Idaho State Journal from Pocatello, Idaho on May 12, 1964 · Page 2
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Idaho State Journal from Pocatello, Idaho · Page 2

Pocatello, Idaho
Issue Date:
Tuesday, May 12, 1964
Page 2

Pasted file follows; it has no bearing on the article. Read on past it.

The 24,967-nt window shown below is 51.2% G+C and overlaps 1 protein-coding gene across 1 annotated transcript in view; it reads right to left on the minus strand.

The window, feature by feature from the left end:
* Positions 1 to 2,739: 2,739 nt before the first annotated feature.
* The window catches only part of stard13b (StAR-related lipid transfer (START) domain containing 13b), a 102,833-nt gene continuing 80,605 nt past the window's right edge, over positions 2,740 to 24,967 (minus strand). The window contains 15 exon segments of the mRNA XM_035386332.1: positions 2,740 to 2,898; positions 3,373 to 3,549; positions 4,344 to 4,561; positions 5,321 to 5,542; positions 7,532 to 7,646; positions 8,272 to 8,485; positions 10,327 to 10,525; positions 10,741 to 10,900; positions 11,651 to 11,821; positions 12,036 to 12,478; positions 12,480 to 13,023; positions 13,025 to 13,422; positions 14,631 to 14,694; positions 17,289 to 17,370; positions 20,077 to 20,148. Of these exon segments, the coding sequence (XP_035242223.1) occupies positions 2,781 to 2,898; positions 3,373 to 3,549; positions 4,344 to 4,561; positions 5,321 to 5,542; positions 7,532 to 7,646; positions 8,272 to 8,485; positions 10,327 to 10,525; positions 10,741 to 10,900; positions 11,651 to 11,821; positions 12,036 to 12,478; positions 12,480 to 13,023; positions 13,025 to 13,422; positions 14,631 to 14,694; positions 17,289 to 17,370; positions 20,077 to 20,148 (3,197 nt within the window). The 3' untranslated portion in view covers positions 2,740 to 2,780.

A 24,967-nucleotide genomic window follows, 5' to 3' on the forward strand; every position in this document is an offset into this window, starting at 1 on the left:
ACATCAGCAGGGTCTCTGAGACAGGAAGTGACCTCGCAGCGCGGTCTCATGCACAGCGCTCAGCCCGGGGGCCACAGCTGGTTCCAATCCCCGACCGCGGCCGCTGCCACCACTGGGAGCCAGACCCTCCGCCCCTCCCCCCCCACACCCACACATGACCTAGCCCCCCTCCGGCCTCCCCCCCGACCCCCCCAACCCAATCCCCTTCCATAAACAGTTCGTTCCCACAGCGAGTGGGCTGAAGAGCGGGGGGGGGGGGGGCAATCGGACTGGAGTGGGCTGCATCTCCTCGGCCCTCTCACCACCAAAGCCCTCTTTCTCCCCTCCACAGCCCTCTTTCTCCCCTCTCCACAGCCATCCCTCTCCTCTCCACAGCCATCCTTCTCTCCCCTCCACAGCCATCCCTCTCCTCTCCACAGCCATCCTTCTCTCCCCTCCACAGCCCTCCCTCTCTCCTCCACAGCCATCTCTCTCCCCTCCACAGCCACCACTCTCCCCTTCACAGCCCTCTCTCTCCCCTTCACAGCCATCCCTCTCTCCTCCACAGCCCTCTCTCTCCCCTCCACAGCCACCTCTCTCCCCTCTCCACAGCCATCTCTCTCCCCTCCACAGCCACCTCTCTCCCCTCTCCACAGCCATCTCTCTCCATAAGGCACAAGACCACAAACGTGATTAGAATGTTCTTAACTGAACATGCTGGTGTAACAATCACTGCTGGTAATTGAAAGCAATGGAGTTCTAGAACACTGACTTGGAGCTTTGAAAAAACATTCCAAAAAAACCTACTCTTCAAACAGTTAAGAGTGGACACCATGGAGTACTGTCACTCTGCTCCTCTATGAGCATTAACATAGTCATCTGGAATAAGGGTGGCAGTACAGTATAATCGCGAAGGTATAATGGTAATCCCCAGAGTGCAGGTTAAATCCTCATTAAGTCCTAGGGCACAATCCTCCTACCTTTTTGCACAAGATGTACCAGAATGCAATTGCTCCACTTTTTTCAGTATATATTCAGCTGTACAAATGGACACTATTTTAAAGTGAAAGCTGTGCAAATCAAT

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2-IDAHO STATE JOURNAL Tuesday, May 12, 196 Obituaries Mary Ellen Woozley 'MALAD -- Mary Ellen Jone Woozley, 85, mother of Edwar · Woozley, former Idaho Ian commissioner, died Monday in Bountiful, Utah, rest home afte an Illness. She was born Jan, 11, 1879 at Malad, a daughter of Davi C. and Mary Stephens Jone She attended schools here an was married to Timothy K Woozley Dec. 18, 1901, at Mala and they made their home a St. John. He died March 7, 1!M1 She was active in the LD church, president of the St John Primary for 25 years served as Relief Soclty presl dent and teacher. She moved to Salt Lake Citj in 19.50 where she- was em ployed, and made her home a Bountiful Ihe past two years. Survivors are her son, Ed ward, Bethesdn, Md.; a daugh ter, Mrs. Weldon (Mary) Jen sen, Bountiful; five grandchil .dren, 17 great-grandchildren two great-great-grandchildren. Funeral services will be con dueled Thursday at I p.m., in St. John LDS ward chapel with Bishop James Madson official ing. Friends may call at thi Benson funeral home Wednes day afternoon and evening, anc Thursday prior lo services. Burial w i l l be in St. John cemetery. John Gcinske SALMON -- John Ganske, ... former Pocatello resident, diec Sunday in the Salmon hospital Ho was born Jan. 11, 1900, in Odessa, Russia. He came (o the United States with his parents When he was seven. He lived in Colorado, Wyoming and Black foot before moving to Pocatello in 1928. He was an employe o the Union Pacific Railroad untl 1946. At that time, he and liis wito and children moved t Lemhi where they owned am operated a ranch until 1951. At that time he went to wor! . at the cobalt mine opened i Lemhi County. He worked as carpenter In the cobalt mill unt 1959. He then returned to Lemli where he lived until his death. He was a member of Ih Carpenters Union in Idaho Falls Survivors Include his wife Delia, whom he married in 1929 two sons, Doyle Ganske of Poca tello and Gary Ganske o Lemhi; one, daughter, Mrs. Lil Noble of Leadore; five granc children, and two brothers an three sisters, including Mrs Mary Appel of American Falls. Services are planned at th Jones Funeral Home in Snlmoi Thursday at 10:30 a.m. will Bishop John F. Herbst of tin LDS Baker Ward. Burial wil be in the Salmon Cemeleiy. Mrs. Minnie M. Simms BLACKFOOT -- Mrs. Minnii M. Simms, 78, resident o Blngham and Lemhi countie since 1918, died Saturday night following an illness of twi weeks. She was born Dec. 10, 1885 Ir, : Blsmark, Selby County Minn., the daughter of Fred am Augusta- Boelter Michaelis. Shi moved to Alberta, Canada wil! her parents in 1903. She wa married to Harry -Ralph Sim Sept. 21, 1909, in v Milk River Alberta, Canada. 'Four childrei were born prior to the death o Mr. Sims in 1917. She was mar ried to Samuel W, Sims, brothe of her first husband, in Alberta Canadajn 1918. They moved Lemhi County that some year To this marriage was born mm children. Her second husband died August 13, 1934, in Lemhi In 1944 she moved to Black foot where she resided at North Spruce until making her home with her daughter, Mrs Truman Hill, three years ago She was a member of Ihe Email ue! Lutheran Church of Blackfoot and had been active In the Women's Missionary League in her earlier years. Surviving are five sons and eight daughters: Harry, Rexburg; Ralph, Elmer and Don of Leadore; Bud, Challis; Mrs. Orion (Edna) Petersen, Leadore; Mrs. Bob (Hilda) Guslof- sen, Dix, Neb.; Mrs. Bprtie Howell, Pocalello; Mrs. Dannie (Minnie) Daniels. Excinitas. Calif.; Mrs. Rav (Ester) Keppner, Challis; Mrs. Keith (Evelyn) I.effler, Salt Lake City: Mrs. Elhel Grimmett, Buefia Park, Calif,: nnd Mrs. Truman (Violet) Hill, Blackfoot. There are 38 grandchildren and seven great-grandchildren. One bro- MONUMENTS YVM WALKER- MONUMENT CO Open evenings and Sundays fav appointment--1609 South Flflh Phone 2 3 2 - 3 8 1 8 Clark Monuments, Inc. MONUMENTS A N D M A R K K R S Q11ARANTEKD IN WRITING CALl DICK T CLARK . or Milt our display tt 3484 Highway 30 W. PHONE 232-4444 FLORISTS Flowers by Ferrera J2« Wesf Cent« Ph 23V-5 CAU POCAJELLO GREENHOUSES to* ouftrandlnJB PUNERAl ARRANG£MENT! (o D*MM you DIAL 232-7857 MARKET NEWS New York Slocks, Noon Quotation*---Goodbody fc Co, leghany Corp.. I is Ch ft 1m era r. Airlines . , 471,4 ;r. Cyarinmld 67Va All. All Amoi Ame:. _ , _ Amor. Motors .... 14'ifc Amer.-So. African 33'i Amer. Tel Tel 141 Amer, Tobacco .... 333; Aiaconda ".'"'..."''... 44 Atchisoll 28^i Ally Corp. , _j- Crucible Steel _ 52Va Ford r,.;: ssv, Gen. Electric ... B^i Gen. Motors ... fla'i Greyhound .-., 58';. Irinho Power ". 361i Inl. Tel Si Tel .... SSI", Kenrecott Kndlo Corp. Ttalston Purina ... Sflfeway Sinclair So. Paclric Spcrrv Rand .... Std. Oil, Calir. Std. Oil, N. J. Stude-Packard Texflco Thlokol OVER LOUNTKR QUOTATION From (toodbndv Co. LOCAL STOCKS Bids Alkl, AluertKons .... lolse Cascade Bnto-n Howard is.w isj first S e c u r i t y 44.00 5.a -·Jrst Sec. Inv. Co 6,78 7,5 Garrett Frclghlllnea 13.38 I4.M daho Power 4% Pref 83.00 87.0 ncoi'poratcd Investors . 7 66 83' intermtn Gas 6% Pref 5200 55.5 n t e r m t n Gas Common 21.00 22.2 nlrmntn Gas 6% Bonds 88.00 10S.W Surety Life 13.50 14.H Rogers Bros 13.25 14.2 New York Stock* NEW YORK (AP) - Indus rials and rails were strong In i rising stock market late this afternoon. Trading was moder ate. Volume for the day was es (mated at 5.1 million shares :ompared with 4.51 million Ylonday, Gains of most key stocks vent from fractions to a point ir so. Highlight of the session was leap of about 8 points by Calmet Hecia following a re- ort of the richness of its copier find in Michigan. Calumet vas far and away Ihe most ac- Ive stock, overshadr.wing Tex- s Gulf Sulphur which fell more ban a point In profit taking. Savings-and-loan holding com- anies advanced on news of mproved performance by home wners on mortgage loans from hese institutions. Pan American World Airways came back nearly 3. United Airlines (ex dividend) more than a point. Gains of a point by Genera' Victors and Du Pont bolslerec the averages. Prices were mostly higher on :he American Stock Exchange Trading was moderate. Corporate bonds were mixed U.S. government bonds trended higher. Metal* NEW YORK (AP) - Spot non ferrous metal prices today: Copper 32 cents a pound, Connect! cut Valley. Lead 13 cents a pound, New York. Zinc 13'/ cents a pound. East St. Louis Tin 1.34 a pound, New York Foreign silver 1,293 per troy ounce, New York. Quicksilver 265-268 per flask, New York. Livestock OMAHA (AP-USDA) - Hogs 8,500; barrows and gills strong lo 25 higher; sows steady to 50 mostly 25 up; 1-2 190-240 Ib 15,50 15.75; 1-3 190-240 !b 15.00-15.50; 2.10-270 Ib 14.75-15,25; 300-650 Ib sows 11.25-13.50; few 270 Ib 13.75 Cattle 10,000; calves 75; steers steady lo strong; instances 25 higher; heifers fully steady, in stances strong to 25 higher; cows and feeders steady; aver- Weather Low tonight 39; high tomorrow 57; high today 70; high resterday 61; low this morning 14; yesterday's average normal average 55. During (he past 24 hours, no irecipitation at airport; total or the month .70; normal total 48. Sunrise tomorrow 5:10 a.m.; unset 7:44 p.m. Pocalello area forecast: Increasing cloudiness and winds oday, with light sprinkling be;inning before midnight. Winds ncreaslng to 20 to 25 miles per our by late evening, continuing irough Wednesday and Thurs- lay. Showery Wednesday. Weather elsewhere: HiRh I-ow Pr Billings :oise 3utte ,as Vegas .ogan "igden ,ock Springs all Lake City pokane Vest Yellowstone 50 -- 53 39 66 49 55 31 90 -59 35 60 39 45 30 60 34 64 43 T. her, Harry Michaelis, Port ngelis, Wash., also survives. Funeral services will be at 2 .m. Wednesday at the Emanel Lutheran Church 'at Black- oot, with Rev. Vernor Johnson [ficiatlng. Concluding services ·ill be conducted .Thursday at ic Jones Funeral Chapel, almon, by Rev. Johnson, 'ricnds may call at the Sand- erg-Hill Funeral Home until ervice time Wednesday and at le Jones Funeral Chanel at almon until service timeThurs- ay. Burial will be in the lamily lot at Salmon. UNERALS ROBERTS -- f u n e r a l services lor 'r. Fxlwnrd B Roberta, 57. of 552 orln Fourlh Avenue, will be con- ictccl Wcflncsdr " ' ~ ~ ~ olllh Gnrffcld 2 p. m. at 229 _ /cniie, with the cv. Elijah J. Harris of Ihi Corinth nptlst Clnirch, of.'Ecl.itlng, Intcr- cnt will be In the family plot In R Moimtnlnvlew Grinders' with Hilary services In charge 'of Po- tello Tost No. 'i,15 Veteran* ril jrclgn Wars, Funeral service* arc ider t h e direction of lh« McHan- enderori Funerftl Hom«, age and high choice steers 20.8521.00; most choice 20.00-20.75; good and choice 19.50-20.25; high choice 1,060 Ib heifers 21.35: average and high choice 21.1021.25; most choice M.00-20.75; utility and commercial cows 13.00-13.75.' Sheep 3,000; shorn lambs fully steady lo strong; spring lambs and ewes steady; choice and prime shorn lambs fall shorn pelts 23.00; No. 1 pells 22W: mostly choice 21,50; choice and prime spring lambs 24.00-25.00: utility and good shorn exves 4.505.75. Potatoes CHICAGO (AP-USDA) - Polato arrivals 72; on track 189; total U.S. shipments 473; old- supplies light; demand slow; market dull; no carlot track sales reported; new -- supplies light: demand moderate; market steady; carlot track sales: Texa.i round reds in 50 Ib sacks 3.75; local track sales: Florida round reds in 50 Ib sacks 3.40; California long whites 5.50. Grain CHICAGO (AP) Wheat (old) Prev. High Low Close close High Low Close close May 1.9914 1.9414 1.95% 1.971/j Jul 1.51% 1.49% 1.49% 1.51% Sep. 1.53 1.50% 1.50% 1.531/. Dec 1.571/2 1.55% 1,55% 1.57% Mar 1.611/2 1.591/4 1.59i/ 2 1.61 JJ Wheat (new) Zoo's Future To Be Aired In Meeting The Zoo Committee of the Parks and Recreation Board wi discuss Wednesday night whether to recommend repairing the present Ross Park MO and leaving it subslantially as it is, or to formulate a long-range development plan. The meeting will be at 8 p.m in the city building. A decision on what course to tnke will he based on informa tion mailed this past week lo some 25 persons who have ex pressed an interest in the 700 The information was compile* under the direction of Mrs, Lee Ester, chairman of the zoo com millee. Mrs. Ester expressed the hope that many of the recipients of the information will be present Wed nesday night. She extended an in vitation alsn lo others who are interested in improving the zoo. The information mailed last week includes an outline of the possibilities for developing the ?.oo, questions discussed at the last meeting of the zoo committee, a summary of ideas concerning a zoo by Dr. Earl H. Swanson, director of the Idaho Slate University museum, and questionnaire aimed at gaining additional suggestions. As part of the program For improving the zrx:Mrs. Ester and Mrs. Joseph Hearst, a member of the commiltee, will attend the Western Regional Zoo Conference early next week in Salt Lake City. The program will feature talks by zoo directors from a number of cities -in the United Slates and from Canada and Mex- Jul Sep Dec Corn May Jul 1.521/2 1.50i/ 2 1.50% 1.52% 1.53% LSI'/, 1.511/4 1.54 1.58/2 1.5G1/2 1.50% 1.58% 1.24% 1.241/4 1.24% 1,24% 1.251/a J..241/4 1.24% 1.25 Sep 1.22% 1.211/4 1.211/2 1.22l/ 4 1.181/4 1-17% 1.18 1.18'/4 1.21% 1.21 V4 1.211/2 1-22 Dec Mar Oats May Jul Sep .60% .60 .60'/ g .6014 .621/s .61% .617/ 8 . 61 7/ a ·"· .63% .63% .63% Dec .67 .66% .66% .66% Mar Rye .683/ 4 .68% May 1,261/4 1.24% 1.24% 1.251/4 Jul 1.2434 1.2434 Sep 1.26% 1.251/2 1.251* 1.26% Dec 1.29% 1.28% 1.28% 1.29^ Mar 1.32 1.31'/ g J.31V4 1.32'/, Soybeans May 2,50i/i 2.491/, 2.591/2 2.49'/ Jul 2.48 2.46% 2.47% 2.47I/ Aug 2.46 2.451/s 2.451/4 2.45$ Sep 2.41i/ 8 2.401/j 2.4Qi/ 2 2.4CJ3/ Nov 2.40 2,39 2.39 2.49V Jan 2.43% 2,42% 2.42'/ 4 2.43y Mar 2.46% 2.45% 2.45% 2.461/ Graduation (Continued from Page One) logical Seminary and Bucknel University. He taught for seven years a Drew University nnd was as sistant to the dean. He has laught literature, philosophy, an cient history, and religion. He has been a director of the American Red Cross and is ac live in Scouting and the Clvi Ajr Patrol. He has been minister of the First Methodist Cathedral in Boise since 1951. For the pas 12 years he has had a weekl; radio broadcast and a televisiol jrogram. 'He is the author of magazim articles and he has .composei several hymns, He has been chaplain to the Idaho Senate for the past twi ;essions. Packer has been assistant to the Council of Twelve since 1961 He has been a seminary in structor, coordinator of Indian Affairs at the Intermoutnain In dian School in Brigham City Utah, and assistant administra or of seminaries and institutes of the church. He has been a member of the Administrative Council of Brig lam Young University, and he s now a member of the Boarc of Education for the church am he BYU board of trustees. He is a graduate of Utah State Jniversity where he received his B. S. degree and his master 01 cience degree in educations administration. He received his loctor of education degree from BYU. He served as « bomber pilot n World War H. He has been a member 01 he city council in Brigham City nd he received . the Distinguished Service Award of the unior Chamber of Commerce n his home city, He is currently member of the Governor's "ommillce for Children and Vouth in Utah. Treated for Cufs Police said John Johansen, 240 East Center, was treated at Bannock Memorial Hospital early today, after receiving culs ind lacerations in an alteration in n west side tavern in 'ocatelio. Police said no arrests were made. City to Install Additional Signs To Ban Parking The City of Pocatello plans to install the rest of some 300 Igns banning parking in down town areas overnight as soon as the signs arrive from the manufacturer. City Manager W. B. Webb said all the signs were orderec at the same time, but for some reason, the manufacturer sen only 150. The signs are being made in California, he said. The signs are being posted in certain downtown areas, to ban all parking during 2 a.m. am 3 a.m. This is to make it easier for city craws to sweep and wash the streets during the night, Webb said. Cars parked in this area make It difficult foi the street cleaning crews to do a good job, Webb said. At present, signs are postet only on every other parking meter in some downtown areas Webb said, because all of the 30( signs did not arrive at the same time. Eventually, every meter within the restricted area will be posted with a sign, and other blocks will be restricted by signs posted at each end of the block. Theater Suspends Integrated Film BIRMINGHAM, Ala. (AP) -A leader of the National States Rights party says a theater here has agreed to suspend showing of a movie with an integratec cast. Dr. Edward R. Fields, a lead er in the NSRP, said both his group and the Ku Klux Klan pro tested showing of the movie "Free, White and 21" at a ioca drive-in. The Stales Rights or ganization picketed the theater Sunday night. Fields said further picketing was planned Monday night bu was canceled when Ihe theatei manager agreed to withdraw the picture. Reapportion (Continued from Page One) sentatives is from 915 to 14,394. Seventeen per cent of the state's population elects a majority o: the senate, Shurtliff said. "Under our representative form of government, it is only fair that every group should liave its fair share of the votes, Shurtliff said. Naming of local FAIR committees will begin soon. Pocatello businesman Harold Massey is treasurer of the state committee. Anyone wishing to contribute funds may contact Massey al 1021 Wilson in Pocatello or work through the local committees as they are formed, Shurtliff said. Others on the state FAIR com- uittee include Orval Hansen of 'daho Falls, former state rep- -esentative and the 1962 Repub- ican candidate for Congress; Sd Simmerman of Boise, execu- lye secretary of the Idaho Municipal League; and Darrell Dorman of Boise, president of he Idaho AFLCIO. Shurtliff said several candidates for scats in the 1D65 Idaho Legislature have indicated In- crest in backing FAIR and re- pportionment. Some may vol- inleer lo serve on local FAIR ommlttees, he added, Cleanup Yield: 300 Truckloads By the time city trash collections end this week, it is expected that over 300 truck loads of debris will have been hauled out of the city during a month-long cleanup drive. City Sanitarian Clarence Perkins .said 169 loads of debris were hauled out o! the city In April, arid by the time pickups end Friday, the total will pass the 300 mark. Crews are g6ins over the west side of the city, west of the Union Pacific Railroad tracks. The cleanup drive slarted on April 13, and ends Friday. Get to Bottom Of Baker Case, Solon Urges WASHINGTON (AP) - Sen. Clifford P. Case, R-NJ., told the Senate Rules Committee today it has a responsibility to get to the bottom of Ihe Bobby Baker case--and not treat senators as ''a privileged class." "No Investigation of Bobby Baker can have any real meaning without an investigation of the relations of members of the Senate with Bobby Baker," he said. Baker resigned under fire last Oct. 7 as secretary to the Senate's Democratic majority after questions were raised about his outside t business and financial dealings, in which he acquired a claimed fortune of more than $2 million. Case said the Rules Committee, in Us investigation of Baker's affairs, had given the impression that it wanted to "put an end to an unpleasant episode, lo close the door, to push the whole matter aside in the hope that it will soon be forgotten." "I suggest it is Intolerable that we leave the matter In this sorry state," he said in testimony prepared for a closed hearing of the committee. Ministers Elect Bob President The Rev. V. Leon Bolen, pastor of the First Methodist Church, was elected president today of the Pocatello Ministerial Association. He succeeds the Rev. James Trotter, rector of Trinity Episcopal Church. The new vice president is the Rev. E. J. Harris of Corintl' Baptist Chuch. The new secretary-treasurer is the Rev. Clayton Bonar, pastor of the Nazarene Church. Bolen is Ihe outgoing vice president, and the Rev. Ross Miller of the Methodist Church is the outgoing secretary-treasurer. Simplot Worker Still Critical James E. Sheldon, 28, 1530 North Harrison, remained in critical condition today at Bannock Memorial Hospital with injuries suffered in an accident early Monday at the J. R. Simplot Co. fertilizer plant here. A .lellow worker, Weaver Stopka; 21, 1274 Yellowstone, remained in fair condition. Sheldon suffered left leg and arm injuries while working inside-a clod breaking machine when a fellow worker'accident- ally pushed the starter switch. Stopka, also working inside the machine, escaped with less serious foot injuries. A third worker, Gerry Campau, 29, 1020 West Clark, also inside the machine, was unharmed because he was able to jump out immediately after the machine started. Police Investigate Vandalism, Theft Pocatello police were Investigating two reports of vandalism and a minor theft today. An eight by ten foot window at City Motors, 500 South Main, was smashed during the night, and an employe at Hill's Amer- icanService, 745 North Main, said a $100 window was smashed there. Franeisco Gurtarl, Route 1 South, told police that someone stole three tires, worth $57, from his parked car. Driver Fined Total of $00, Gets Jail Term Glen Harold Burton, 53, 6271/j, North Harrison, Monday was fined a total of $300 and sentenced to 25 days in jail on two driving charges. Judge R. Don Bistline fined Burton $200 and sentenced him to 15 days In jail on a charge of drunken driving, and fined him another $100 and sentenced him to 10 days In jail on a charge of driving while his license was suspended for failure to comply with the state's financial responsibility laws. Several teen-agers lost their licenses for varying periods, after appearing on moving traffic citations. Included were Michael George Scott, 10, 118 North Fifteenth, 60 days, failure to yield the right of way; Peter Black, 17, 2804 Hubbard, GO days, speeding; Craig T. Perry, '17, 1255 East Wyeth, 40 days, improper backing; Theadore C. Williams, 17, 90 Stanford,. RO days, speeding; Richard James Schmidt. 16, Lazy Dutcliman Motel, 90 days, speeding and ran stop sign. Forfeiting bonds for speeding were Dennis Ray Folkner, Rocking R. Trailer Court, $15; Dyer Ross Stockton, 99 Westello, $21: and Gerald J. Nerbovia Jr., 445 South Arthur, $15. Those ordered to attend three sessions of traffic school included John Robert Graham, 15, 738 Ebony, failure to purchase driver's license; Edward Fred Peln,' 16, 625 Cottage, permitting an unauthorized person to drive; and Lynn Robert Barton, 14, 704 Fir, failure to purchase driver's license. Scott Kidd, 323 North Eighth, was given a suspended $10 fine, defective equipment; Arils D. Hamilton, 795 Washington, forfeited $15, following too closely; Michael J. Mullch, 1041 North Garfield, was fined $15, following too closely; and Helen D. ^hristofferson, Pocatello, was given a suspended $10 fine, driving car with defective equipment. Victor James Thomas, 046 North Fifth, forfeited $15, failure to yield the right of way; Roberl Warren Venemon, 628 West Benton, forfeited S15, following too closely; Frankie Lea Saul, 130 Herron, forfeited $15, failure to yield the right of way from a stop sign; and Rebecca Ruth Booker, 155 West FJd- redge, forfeited $18, improper turn and no driver's license. The right of David Edward Ogden, 13, 605 Zener, to purchase a driver's license was suspended until Sept. 19, 19fi6, when he was cited for driving without a license. Moscow Chamber Members Visit, City for Lunch The Pocatello Chamber of Commerce entertained 19 members of he Moscow Chamber today when liey arrived here for lunch as part of a goodwill tour throughout Southern Idaho. Representatives of Ihe Moscow club presented a program on the Moscow area and northern Ida- 10. Theme for the goodwill tour s "Idahoans Getting to Know Idaho Bettor." Members of Ihe Moscow Cham- «r who are trained as pilots lew their colleagues to Focatet- o. The group stopped in Idiiho ? alls this morning for breakfast and in Blackfoob for a mid-morn- ng coffee hour. After the luncheon and a lour of Idaho State University, they will head for Rupert, Burley, Twin Falls, Boise, Nampa, Caldwell, Emmett, P a y e 11 o and Weiser. Policeman Rehired BLACKFOOT (AP) --Laverne Davidson, one of the four city policemen who walked off the job Feb. 4, will rejoin the Blackfoot Police Department Wednesday. Police Chief Charles Wren said the former patrolman had met with him and the city council and asked lo be rehired. Soda Girl Poor After Collision SODA SPRINGS - Julie Finlayson, 19, Soda Springs, was in poor condition today at Caribou County Hospital with injuries she received Monday In a sideswipe collision four miles west of here. A car driven by Miss Finlayson and owned by Rondo Perkins, Bancroft,'and a car .driven by George W. Hamp, 75, Grace, collided on U.S. Highway 30 at 2:20 p.m. She suffered bruises, lacerations and other injuries. Mrs. Pearl Hamp, 71, was also injured and Is listed in satisfactory condition at the Caribou County Hospital. Caribou County Sheriff Ralph Marriott reported Miss Finlayson was traveling west and Hamp, driving east was In the process of passing another eastbound car when the two cars sideswiped. The car Miss Finlayson was driving rolled over and skidded 45 feet down the highway. The Hamp car veered to the right side of "the road and swerved back across the highway to the left borrow pit where il halted. It traveled a .total of 471 feet after the impact. The car Miss Finlayson was driving was demolished. She is the daughter of Mr. and Mrs. Richard Finlayson, Soda Springs, Marriott said investigation is continuing. Wheat Signup Deadline Near Wheat growers may sign up to take part in the 1EKM voluntary wheat program through Friday, Willis L. Brim, Chairman, Agricultural Stabilization and Conservation Bannock County Committee, said today. That means that only a short time remains for wheat producers to get in touch with the ASCS County Office and indicate their intention to take part in the program. Filing an application is the first step toward such participation. Work Halted As Radiation Spills at NRTS IDAHO FALLS (AP) - Construction crews of the H. K. per- guson Co. have been quarantined from work at a waste storage project at the National Reactor Testing Station because of con- :aminatiori of equipment from accidental release of radiation. The Atomic Energy Commission, which termed the incident as insignificant, said the accident release occurred Sunday. One worker, the AEG said, received a dosage which amounted to only one hundredth of the allowable yearly body burden of radiation. The AEC said the crews would probably be allowed to go back to work at Ihe site Wednesday. The crews were engaged in back filling around a newly, installed waste ntorage tank, when a coupling on a flushing line broke. Only residual radiation from the line was involved, the AEC said. The -rews were embargoed, the AEC =nid, because of slight contamination of some of the construction equipment in the vicinity. lions at Downey Hear Patrolman DOWNEY -- Downey Lions heard a talk and saw films on narcotics presented by state highway patrolman Victor Barfuss. J. A. Primm, chairman, said the annual broom drive will be held May 19 and 20. Proceeds will go to sight conservation. Dean (Joe) Bloxham reported that the advertisements solicited by the club members for the Bannock County Fair South premium books had been completed and were ready for ths press. President Arnold Naef announced that the Red Cross swimming courses at Downatfl, co-sponsored by the Lions club and Marsh Valley School District would begin June 1, and that reports of anyone unable to-pay for the course -should be submitted to the club, so that the youth would be given equal opportunity to participate. MIDGET HEARING AID PERFECTED I'M NOT DEAF Under normal conditions, I hear well enough, but sometimes my midget hearing aid is a blessing. 1 just put tt in my car and I hear. It Is so natural sounding . , . nothing above my car, or below my cnr. Nothing behind my ear, or in front of my ear. No tubes, nor wires, no scratchy sounds. It is especially designed for those who hear but do not always understand. This modern hearing aid may give you th�� extra "lift" you need to live a full and active life! For free home trial without obligation write to Bruce Fisctte, 2822 First Avenue North, T. O. Rox 441, Billings, Montana. UK OlOSMOK MUSI POPUIAR minium Thli djihlng n«w Dynamic 88 has everything! · Winsome 8«od looks · Spicloui, graciously inpolnl«d Interiors · Wondnrtully imoolh rid* (courtesy Oldsmobllt's famous four-coll susptnslon on a g*n»rous 123-ln.wh«elbn«) · Powaiad by your pick of i 260- or280-h.p.R-ckot V-B (or your kind ol«»»rydaydrl»lnBt Sensallonal purlormanct for ivtryday owner driving! urn, WHFRf TH£ ACTION tf/~ H I N D I i i [ u [ i » i i m « i i i » i i i i u « j [ i i r i [ u [ ( , .u t. !Tm,it,»ic iijmuii. PARK PRICE OLDSMOBILE, 300 North Fifth Ave. - » T T H I W O F L O ' l f » I H . . . V I S I T THI O L D S I X H I I I T